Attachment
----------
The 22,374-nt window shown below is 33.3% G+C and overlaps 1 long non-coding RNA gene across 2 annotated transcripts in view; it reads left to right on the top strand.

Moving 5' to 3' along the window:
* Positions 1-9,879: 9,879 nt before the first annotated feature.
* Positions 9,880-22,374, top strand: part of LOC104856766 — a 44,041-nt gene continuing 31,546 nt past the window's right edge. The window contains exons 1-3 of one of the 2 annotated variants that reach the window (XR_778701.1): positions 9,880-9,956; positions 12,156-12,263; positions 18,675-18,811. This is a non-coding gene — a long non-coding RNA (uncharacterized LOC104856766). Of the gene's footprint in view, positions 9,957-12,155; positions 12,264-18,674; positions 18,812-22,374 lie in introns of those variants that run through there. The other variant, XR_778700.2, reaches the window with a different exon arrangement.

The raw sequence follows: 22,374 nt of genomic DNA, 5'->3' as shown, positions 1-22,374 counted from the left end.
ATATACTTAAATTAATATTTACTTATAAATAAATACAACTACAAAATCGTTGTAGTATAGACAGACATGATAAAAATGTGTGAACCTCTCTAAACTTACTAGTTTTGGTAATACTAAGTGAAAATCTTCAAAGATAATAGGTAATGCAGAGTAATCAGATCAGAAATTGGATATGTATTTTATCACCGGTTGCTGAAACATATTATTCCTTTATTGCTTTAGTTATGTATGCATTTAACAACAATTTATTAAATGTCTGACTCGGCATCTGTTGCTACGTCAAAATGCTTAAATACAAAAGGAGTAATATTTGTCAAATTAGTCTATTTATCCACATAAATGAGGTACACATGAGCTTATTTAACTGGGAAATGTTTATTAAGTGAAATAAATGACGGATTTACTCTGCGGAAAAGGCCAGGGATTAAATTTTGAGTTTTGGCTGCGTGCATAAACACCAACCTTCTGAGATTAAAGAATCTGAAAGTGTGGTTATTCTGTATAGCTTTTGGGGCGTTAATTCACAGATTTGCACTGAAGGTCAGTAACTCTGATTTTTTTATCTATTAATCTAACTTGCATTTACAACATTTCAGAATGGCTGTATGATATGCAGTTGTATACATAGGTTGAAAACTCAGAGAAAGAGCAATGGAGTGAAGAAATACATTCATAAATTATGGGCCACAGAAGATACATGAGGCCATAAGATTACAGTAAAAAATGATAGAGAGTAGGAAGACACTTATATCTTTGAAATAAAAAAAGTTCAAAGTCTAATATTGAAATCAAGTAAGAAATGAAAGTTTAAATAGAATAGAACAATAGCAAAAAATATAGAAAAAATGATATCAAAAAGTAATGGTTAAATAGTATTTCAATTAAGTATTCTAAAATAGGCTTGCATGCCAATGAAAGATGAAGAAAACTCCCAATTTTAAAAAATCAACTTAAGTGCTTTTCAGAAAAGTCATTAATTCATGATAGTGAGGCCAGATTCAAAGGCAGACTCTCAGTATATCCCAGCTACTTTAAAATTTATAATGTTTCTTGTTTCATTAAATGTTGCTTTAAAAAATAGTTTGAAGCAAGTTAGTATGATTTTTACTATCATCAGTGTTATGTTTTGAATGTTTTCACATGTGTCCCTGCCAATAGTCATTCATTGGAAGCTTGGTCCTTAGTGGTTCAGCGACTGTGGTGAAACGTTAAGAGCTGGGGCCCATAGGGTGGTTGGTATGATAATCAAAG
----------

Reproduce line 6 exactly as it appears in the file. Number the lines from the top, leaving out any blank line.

ATATACTTAAATTAATATTTACTTATAAATAAATACAACTACAAAATCGTTGTAGTATAGACAGACATGATAAAAATGTGTGAACCTCTCTAAACTTACTAGTTTTGGTAATACTAAGTGAAAATCTTCAAAGATAATAGGTAATGCAGAGTAATCAGATCAGAAATTGGATATGTATTTTATCACCGGTTGCTGAAACATATTATTCCTTTATTGCTTTAGTTATGTATGCATTTAACAACAATTTATTAAATGTCTGACTCGGCATCTGTTGCTACGTCAAAATGCTTAAATACAAAAGGAGTAATATTTGTCAAATTAGTCTATTTATCCACATAAATGAGGTACACATGAGCTTATTTAACTGGGAAATGTTTATTAAGTGAAATAAATGACGGATTTACTCTGCGGAAAAGGCCAGGGATTAAATTTTGAGTTTTGGCTGCGTGCATAAACACCAACCTTCTGAGATTAAAGAATCTGAAAGTGTGGTTATTCTGTATAGCTTTTGGGGCGTTAATTCACAGATTTGCACTGAAGGTCAGTAACTCTGATTTTTTTATCTATTAATCTAACTTGCATTTACAACATTTCAGAATGGCTGTATGATATGCAGTTGTATACATAGGTTGAAAACTCAGAGAAAGAGCAATGGAGTGAAGAAATACATTCATAAATTATGGGCCACAGAAGATACATGAGGCCATAAGATTACAGTAAAAAATGATAGAGAGTAGGAAGACACTTATATCTTTGAAATAAAAAAAGTTCAAAGTCTAATATTGAAATCAAGTAAGAAATGAAAGTTTAAATAGAATAGAACAATAGCAAAAAATATAGAAAAAATGATATCAAAAAGTAATGGTTAAATAGTATTTCAATTAAGTATTCTAAAATAGGCTTGCATGCCAATGAAAGATGAAGAAAACTCCCAATTTTAAAAAATCAACTTAAGTGCTTTTCAGAAAAGTCATTAATTCATGATAGTGAGGCCAGATTCAAAGGCAGACTCTCAGTATATCCCAGCTACTTTAAAATTTATAATGTTTCTTGTTTCATTAAATGTTGCTTTAAAAAATAGTTTGAAGCAAGTTAGTATGATTTTTACTATCATCAGTGTTATGTTTTGAATGTTTTCACATGTGTCCCTGCCAATAGTCATTCATTGGAAGCTTGGTCCTTAGTGGTTCAGCGACTGTGGTGAAACGTTAAGAGCTGGGGCCCATAGGGTGGTTGGTATGATAATCAAAG